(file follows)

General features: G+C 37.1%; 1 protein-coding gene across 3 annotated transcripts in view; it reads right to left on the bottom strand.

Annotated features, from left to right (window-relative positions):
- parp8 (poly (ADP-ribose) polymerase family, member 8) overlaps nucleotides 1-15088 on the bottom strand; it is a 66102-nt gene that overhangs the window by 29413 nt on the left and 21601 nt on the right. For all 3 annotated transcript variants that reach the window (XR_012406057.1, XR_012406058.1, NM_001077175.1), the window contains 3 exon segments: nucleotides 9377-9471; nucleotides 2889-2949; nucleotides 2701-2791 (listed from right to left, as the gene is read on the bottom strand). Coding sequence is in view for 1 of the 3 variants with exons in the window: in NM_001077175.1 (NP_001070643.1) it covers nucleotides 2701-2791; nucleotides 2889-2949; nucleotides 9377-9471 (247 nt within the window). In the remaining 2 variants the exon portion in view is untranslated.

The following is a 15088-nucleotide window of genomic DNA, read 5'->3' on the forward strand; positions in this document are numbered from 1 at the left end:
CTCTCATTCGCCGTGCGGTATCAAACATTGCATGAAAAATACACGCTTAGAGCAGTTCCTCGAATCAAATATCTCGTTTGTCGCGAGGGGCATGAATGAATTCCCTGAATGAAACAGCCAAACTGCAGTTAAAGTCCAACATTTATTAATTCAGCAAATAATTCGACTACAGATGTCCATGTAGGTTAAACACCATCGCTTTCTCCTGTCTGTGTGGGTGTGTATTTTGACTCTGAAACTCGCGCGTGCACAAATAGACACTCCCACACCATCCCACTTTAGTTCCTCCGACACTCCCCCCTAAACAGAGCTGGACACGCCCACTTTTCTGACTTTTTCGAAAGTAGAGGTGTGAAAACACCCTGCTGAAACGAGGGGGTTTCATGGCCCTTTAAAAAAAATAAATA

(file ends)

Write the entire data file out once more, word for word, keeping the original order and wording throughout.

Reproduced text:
General features: G+C 37.1%; 1 protein-coding gene across 3 annotated transcripts in view; it reads right to left on the bottom strand.

Annotated features, from left to right (window-relative positions):
- parp8 (poly (ADP-ribose) polymerase family, member 8) overlaps nucleotides 1-15088 on the bottom strand; it is a 66102-nt gene that overhangs the window by 29413 nt on the left and 21601 nt on the right. For all 3 annotated transcript variants that reach the window (XR_012406057.1, XR_012406058.1, NM_001077175.1), the window contains 3 exon segments: nucleotides 9377-9471; nucleotides 2889-2949; nucleotides 2701-2791 (listed from right to left, as the gene is read on the bottom strand). Coding sequence is in view for 1 of the 3 variants with exons in the window: in NM_001077175.1 (NP_001070643.1) it covers nucleotides 2701-2791; nucleotides 2889-2949; nucleotides 9377-9471 (247 nt within the window). In the remaining 2 variants the exon portion in view is untranslated.

The following is a 15088-nucleotide window of genomic DNA, read 5'->3' on the forward strand; positions in this document are numbered from 1 at the left end:
CTCTCATTCGCCGTGCGGTATCAAACATTGCATGAAAAATACACGCTTAGAGCAGTTCCTCGAATCAAATATCTCGTTTGTCGCGAGGGGCATGAATGAATTCCCTGAATGAAACAGCCAAACTGCAGTTAAAGTCCAACATTTATTAATTCAGCAAATAATTCGACTACAGATGTCCATGTAGGTTAAACACCATCGCTTTCTCCTGTCTGTGTGGGTGTGTATTTTGACTCTGAAACTCGCGCGTGCACAAATAGACACTCCCACACCATCCCACTTTAGTTCCTCCGACACTCCCCCCTAAACAGAGCTGGACACGCCCACTTTTCTGACTTTTTCGAAAGTAGAGGTGTGAAAACACCCTGCTGAAACGAGGGGGTTTCATGGCCCTTTAAAAAAAATAAATA